Ivanka Trump and Jared Kushner have quite the formidable art collection, featuring works by big contemporary names like Christopher Wool, Dan Colen, Alex Israel and Alex Da Corte. Yet, according to artnet News, Kushner, who is currently serving as President Donald Trump’s senior advisor, did not report the multimillion-dollar cache in his required financial disclosures.
A lawyer advising Kushner attributed his pricey omission to the fact that the wife-and-husband duo collect art for pleasure, not business. “Mr. Kushner and Ms. Trump display their art for decorative purposes and have made only a single sale,” the lawyer said in a statement issued by the White House. Still, other members of Trump’s cabinet including Commerce Secretary Wilbur Ross and Treasury Secretary Steven Mnuchin, did disclose their sizable art collections.
This is not the first time Kushner has been outed for failing to be transparent about his financial assets. But now that the blunder has been noticed ― and widely publicized ― he plans to report the collection to “avoid any doubt.” The White House gave no indication as to when this new disclosure would be released.
The official rules regarding financial disclosure for federal employees are somewhat nebulous in that they differentiate art that is simply for decoration from art that serves as a business investment. According to the Office of Government Ethics, if the art is intended for investment purposes and is worth more than $1,000, it should be disclosed.
Ivanka Trump and Kushner’s haul is certainly worth far more than $1,000; works by Da Corte and Colen are worth around half a million each. But how do you tell if an artwork is indeed “an investment”? One indication, as ethics lawyer Robert Walker told artnet, is whether or not a collector frequently buys and sells their work.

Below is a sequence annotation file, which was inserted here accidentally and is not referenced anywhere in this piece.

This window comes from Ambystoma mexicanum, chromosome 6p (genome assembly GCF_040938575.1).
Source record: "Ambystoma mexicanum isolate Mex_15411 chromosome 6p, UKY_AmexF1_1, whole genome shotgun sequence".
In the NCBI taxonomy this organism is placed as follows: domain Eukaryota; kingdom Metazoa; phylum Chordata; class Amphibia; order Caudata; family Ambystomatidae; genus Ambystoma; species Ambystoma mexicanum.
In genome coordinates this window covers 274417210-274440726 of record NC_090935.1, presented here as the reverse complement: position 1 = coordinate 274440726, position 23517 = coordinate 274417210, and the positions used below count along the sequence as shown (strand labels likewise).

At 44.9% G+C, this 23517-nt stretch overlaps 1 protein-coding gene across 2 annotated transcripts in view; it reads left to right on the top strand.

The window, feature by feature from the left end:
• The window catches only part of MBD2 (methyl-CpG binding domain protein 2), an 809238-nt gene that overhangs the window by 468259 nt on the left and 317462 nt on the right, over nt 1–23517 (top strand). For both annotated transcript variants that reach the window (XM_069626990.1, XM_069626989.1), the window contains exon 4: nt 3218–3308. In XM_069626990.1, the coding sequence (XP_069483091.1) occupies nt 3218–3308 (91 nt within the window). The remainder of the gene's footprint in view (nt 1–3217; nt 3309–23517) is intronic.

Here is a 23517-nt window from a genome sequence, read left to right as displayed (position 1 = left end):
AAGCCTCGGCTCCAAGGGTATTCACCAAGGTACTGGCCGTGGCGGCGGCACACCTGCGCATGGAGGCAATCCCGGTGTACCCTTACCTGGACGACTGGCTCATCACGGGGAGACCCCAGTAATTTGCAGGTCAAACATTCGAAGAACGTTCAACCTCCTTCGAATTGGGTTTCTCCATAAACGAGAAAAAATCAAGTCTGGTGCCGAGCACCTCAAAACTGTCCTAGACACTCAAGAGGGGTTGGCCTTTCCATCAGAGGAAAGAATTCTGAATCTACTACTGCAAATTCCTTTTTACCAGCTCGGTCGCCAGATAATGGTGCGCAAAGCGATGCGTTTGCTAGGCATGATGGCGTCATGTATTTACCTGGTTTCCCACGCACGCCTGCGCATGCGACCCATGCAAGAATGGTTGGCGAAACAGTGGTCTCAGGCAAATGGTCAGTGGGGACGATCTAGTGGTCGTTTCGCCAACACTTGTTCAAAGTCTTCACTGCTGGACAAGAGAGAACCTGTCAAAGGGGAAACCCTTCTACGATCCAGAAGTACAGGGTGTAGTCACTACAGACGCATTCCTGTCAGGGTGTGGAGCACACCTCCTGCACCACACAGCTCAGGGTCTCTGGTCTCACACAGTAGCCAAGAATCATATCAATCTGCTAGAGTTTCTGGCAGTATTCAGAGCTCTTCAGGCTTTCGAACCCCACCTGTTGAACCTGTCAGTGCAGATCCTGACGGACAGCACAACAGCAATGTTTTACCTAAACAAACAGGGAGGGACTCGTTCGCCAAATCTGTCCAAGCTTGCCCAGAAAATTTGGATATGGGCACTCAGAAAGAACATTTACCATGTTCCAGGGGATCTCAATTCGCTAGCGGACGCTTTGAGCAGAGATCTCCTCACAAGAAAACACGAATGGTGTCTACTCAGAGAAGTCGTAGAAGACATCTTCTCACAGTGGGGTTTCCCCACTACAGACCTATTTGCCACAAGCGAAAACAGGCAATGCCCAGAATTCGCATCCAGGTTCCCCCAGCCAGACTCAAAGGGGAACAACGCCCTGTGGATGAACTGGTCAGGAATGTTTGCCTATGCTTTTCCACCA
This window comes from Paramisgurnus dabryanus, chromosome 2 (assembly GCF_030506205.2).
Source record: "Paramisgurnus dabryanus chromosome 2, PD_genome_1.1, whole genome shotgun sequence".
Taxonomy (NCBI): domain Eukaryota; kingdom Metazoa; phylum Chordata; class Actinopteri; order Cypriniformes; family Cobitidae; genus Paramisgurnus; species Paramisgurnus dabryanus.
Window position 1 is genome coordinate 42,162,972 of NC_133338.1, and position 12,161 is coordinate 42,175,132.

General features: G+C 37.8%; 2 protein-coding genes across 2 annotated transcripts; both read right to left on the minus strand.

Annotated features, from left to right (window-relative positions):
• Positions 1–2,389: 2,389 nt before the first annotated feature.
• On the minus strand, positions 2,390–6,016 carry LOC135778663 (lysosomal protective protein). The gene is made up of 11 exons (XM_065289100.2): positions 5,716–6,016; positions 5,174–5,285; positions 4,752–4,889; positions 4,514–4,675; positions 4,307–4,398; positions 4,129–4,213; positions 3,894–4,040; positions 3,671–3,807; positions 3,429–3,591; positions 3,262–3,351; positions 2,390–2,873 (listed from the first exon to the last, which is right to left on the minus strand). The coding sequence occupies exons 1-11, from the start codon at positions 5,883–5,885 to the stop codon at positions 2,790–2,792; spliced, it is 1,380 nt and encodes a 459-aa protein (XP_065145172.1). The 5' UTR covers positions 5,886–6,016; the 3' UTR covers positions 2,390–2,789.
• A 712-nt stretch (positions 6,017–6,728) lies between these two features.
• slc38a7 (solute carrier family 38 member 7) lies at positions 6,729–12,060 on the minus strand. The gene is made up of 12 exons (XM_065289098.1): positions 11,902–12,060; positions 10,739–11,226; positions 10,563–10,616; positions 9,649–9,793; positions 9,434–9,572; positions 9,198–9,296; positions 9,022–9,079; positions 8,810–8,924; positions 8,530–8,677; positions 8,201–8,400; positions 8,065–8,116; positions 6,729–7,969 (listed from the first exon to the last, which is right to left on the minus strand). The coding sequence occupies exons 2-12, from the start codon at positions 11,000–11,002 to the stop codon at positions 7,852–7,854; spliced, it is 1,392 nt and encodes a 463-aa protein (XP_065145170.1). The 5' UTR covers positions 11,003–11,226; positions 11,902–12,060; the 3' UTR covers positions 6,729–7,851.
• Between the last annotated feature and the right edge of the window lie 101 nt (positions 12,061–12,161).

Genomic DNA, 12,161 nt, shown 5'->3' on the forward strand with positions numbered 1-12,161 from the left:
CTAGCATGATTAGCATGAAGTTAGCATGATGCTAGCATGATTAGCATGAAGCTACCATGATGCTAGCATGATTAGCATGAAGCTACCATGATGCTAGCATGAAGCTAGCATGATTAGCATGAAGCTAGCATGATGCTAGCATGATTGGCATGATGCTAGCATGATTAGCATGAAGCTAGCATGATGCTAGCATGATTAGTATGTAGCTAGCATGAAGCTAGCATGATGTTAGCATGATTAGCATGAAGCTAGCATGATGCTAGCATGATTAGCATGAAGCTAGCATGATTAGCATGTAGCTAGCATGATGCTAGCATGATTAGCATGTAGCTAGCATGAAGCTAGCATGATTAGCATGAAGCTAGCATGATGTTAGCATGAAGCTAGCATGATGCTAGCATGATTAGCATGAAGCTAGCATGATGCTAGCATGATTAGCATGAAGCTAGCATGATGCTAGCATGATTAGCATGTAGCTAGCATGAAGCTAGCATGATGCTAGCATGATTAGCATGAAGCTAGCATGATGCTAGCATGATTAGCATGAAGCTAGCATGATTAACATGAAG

Kushner has sold only a single artwork, which doesn’t quite qualify as “regular activity.” As Walker put it: “A single sale does not necessarily mean that Kushner will need to disclose his art assets.”
Complicating this conclusion, however, is the fact that Trump herself described art as an investment in a 2015 article called “How to Start Collecting Art,” published on her website. “Think of art as an investment,” she advised readers, leaving little room to read between the lines.
Trump, who is technically covered by Kushner’s disclosures as his wife, also frequently posts photos of her pricey pieces on Instagram, where they help cultivate her carefully curated image of #refined #sophistication.
Occasionally, artists who’ve spotted their work online have spoken out, less than keen on being associated with the Trump legacy in any way. Da Corte, for example, kindly requested: “Dear @Ivankatrump please get my work off of your walls. I am embarrassed to be seen with you.”
Furthermore, the First Daughter’s art-centric posts are not just humble brags, they’re good business, making Kushner’s financial omission seem all the more dubious. Trump will often juxtapose images of contemporary art with pieces from her clothing brand, arguably using the artwork’s repute to influence her own products’ character for personal gain. You know what makes a fancy purse look even fancier? A half-million dollar painting, that’s what.
Because of the prospect that their work will somehow benefit Ivanka Trump’s brand, and thereby Donald Trump’s agenda, artists have been desperately trying to detach themselves from any and all Trump ties. An artist-led campaign called “Dear Ivanka” has continuously led protests online and in person.
As art dealer Bill Powers put it: “I think there are a lot of artists that are uncomfortable now being incorporated, or leveraged, as part of the Ivanka Trump brand.”